Ce numéro d'Essaim est consacré à la mort et à ses relations avec la psychanalyse. Les contributeurs étudient les points de vue de penseurs tels que Freud ou Lacan et abordent des notions telles que l'entre-deux-morts, la douleur d'exister, la fin de vie, les formes de deuil ou la pulsion de mort.
Avocat au Barreau de Bruxelles, Bernard Mouffe livre une réflexion sur le droit à la mort, qu'il s'agisse de suicide, d'avortement ou d'euthanasie. Il analyse ce qui rassemble ces trois sujets et ce qui les sous-tend.
A person's body can, it seems, survive well after losing the capacity to support Lockean personhood. If our rights in our bodies are, basically, rights in our selves or persons, this seems to imply that we do not after all have a right to direct the disposition of our living remains via advance directive. Govind Persad argues that our rights over our bodies persist after the loss of our personhood; we have a right to insist that our bodies die after we are gone for much the same reason that we have a right to decide whether or not to donate organs, after our death. Persad's conclusion may be right; however, his arguments regarding body rights are insufficient. Persad's suggestion that our rights in our bodies come from a history of acting and sensing through them cannot, quite, be right, since we act and sense through tools, as well. Nor should we accept Persad's arguments, from intuitions in cases involving posthumous pregnancy, that our posthumous body rights (however acquired) are powerful enough to allow choices that will result in the death of beings that need our living remains to survive. Problems with these intuitions point to a more general concern for this sort of case-based intuitionistic method: it presupposes that what body rights we have is a matter of 'natural right', accessible to all, rather than a function of how social institutions do or should resolve conflicts about the proper way of defining our authority over our bodies.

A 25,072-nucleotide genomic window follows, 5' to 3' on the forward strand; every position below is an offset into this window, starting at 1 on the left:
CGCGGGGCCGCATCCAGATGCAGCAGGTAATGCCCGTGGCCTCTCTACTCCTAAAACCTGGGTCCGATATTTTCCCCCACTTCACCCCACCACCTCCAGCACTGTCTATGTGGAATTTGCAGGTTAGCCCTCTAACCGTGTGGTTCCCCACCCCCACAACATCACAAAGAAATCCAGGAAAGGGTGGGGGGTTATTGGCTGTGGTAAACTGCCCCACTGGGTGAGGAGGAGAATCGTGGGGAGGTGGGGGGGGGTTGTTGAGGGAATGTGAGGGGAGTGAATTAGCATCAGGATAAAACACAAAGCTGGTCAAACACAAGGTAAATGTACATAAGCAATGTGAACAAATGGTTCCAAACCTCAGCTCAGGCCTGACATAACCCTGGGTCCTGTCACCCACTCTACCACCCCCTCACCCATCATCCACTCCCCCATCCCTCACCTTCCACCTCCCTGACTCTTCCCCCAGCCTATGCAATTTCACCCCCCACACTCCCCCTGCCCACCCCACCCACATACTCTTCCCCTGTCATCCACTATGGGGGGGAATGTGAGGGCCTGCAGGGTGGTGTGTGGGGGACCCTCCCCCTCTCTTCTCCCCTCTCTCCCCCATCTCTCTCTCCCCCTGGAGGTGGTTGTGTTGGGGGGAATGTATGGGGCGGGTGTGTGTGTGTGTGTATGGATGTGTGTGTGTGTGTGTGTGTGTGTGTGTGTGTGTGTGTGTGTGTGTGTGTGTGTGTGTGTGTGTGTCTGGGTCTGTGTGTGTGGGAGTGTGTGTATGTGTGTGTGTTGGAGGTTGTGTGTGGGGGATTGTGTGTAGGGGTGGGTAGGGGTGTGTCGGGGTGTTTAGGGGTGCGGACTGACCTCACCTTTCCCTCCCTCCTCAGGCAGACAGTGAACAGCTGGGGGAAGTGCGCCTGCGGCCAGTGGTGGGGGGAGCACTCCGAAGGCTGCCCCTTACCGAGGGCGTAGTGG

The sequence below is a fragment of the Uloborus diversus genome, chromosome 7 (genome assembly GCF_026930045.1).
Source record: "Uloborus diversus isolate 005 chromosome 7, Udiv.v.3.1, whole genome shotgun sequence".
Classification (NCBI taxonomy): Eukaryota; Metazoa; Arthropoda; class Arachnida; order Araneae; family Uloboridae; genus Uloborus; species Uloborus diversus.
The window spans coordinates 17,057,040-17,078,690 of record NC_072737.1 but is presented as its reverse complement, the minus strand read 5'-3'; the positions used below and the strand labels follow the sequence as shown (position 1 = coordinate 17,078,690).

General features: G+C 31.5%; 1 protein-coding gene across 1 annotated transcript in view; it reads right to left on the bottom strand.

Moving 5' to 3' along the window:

While many people are skeptical that we can harm the dead, much of our discourse depends on it. I defend the claim that we can harm the dead by presenting a new way to think about how the dead can be harmed, and I show that the reasons we can harm the dead shed light on many issues in bioethics, including organ donation, posthumous reproduction, end-of-life decisions, and advance directives for dementia.
Trois caractéristiques des soins palliatifs pédiatriques sont susceptibles de fragiliser les soignants. Il s’agit du processus complexe d’identification à l’enfant, de la confrontation avec la mort d’un enfant et enfin de l’enjeu lié à la triade enfant/parents/soignant pouvant conduire à l’épuisement professionnel. Quelques possibilités pour prévenir ces phénomènes sont étudiés.
The purpose of this study is to determine family caregivers' recommendations for professional health care professionals on how to help prepare them for the death of an elder with dementia. Purposive criterion sampling was employed to identify 30 bereaved caregivers of family members aged 65 and older who died with a dementia-related diagnosis. In-depth, qualitative interviews were conducted over a 12-month period, and qualitative content analysis was used to analyze the data. Three primary themes emerged: (a) Educate Caregivers, (b) Lead Caregivers, and (c) Provide a Caring and Compassionate Presence. The results highlight the importance of various health care professionals' roles in preparing family caregivers for a death. In doing so, both the dying and their caregivers may have a better end-of-life experience with improved bereavement outcomes.
The current study examined Posttraumatic Growth (PTG) experienced by bereaved pet owners in the United States, French-Canada, Japan, and Hong Kong following the death of their pet. Using qualitative methodology, we analyzed responses of participants who answered “yes” to a question about experiencing PTG and explored to what extent the cross-cultural responses mapped onto the five factors of the Posttraumatic Growth Inventory (PTGI). For the U.S. sample, 58% of responses mapped onto the PTGI. For French-Canada, 72% of responses mapped onto the PTGI. For Japan, 50% of responses mapped onto the PTGI and for Hong Kong, 39% of responses mapped onto the PTGI. We also explored emergent categories related to PTG for individuals who have lost a pet and discerned the unique aspects for PTG across cultures.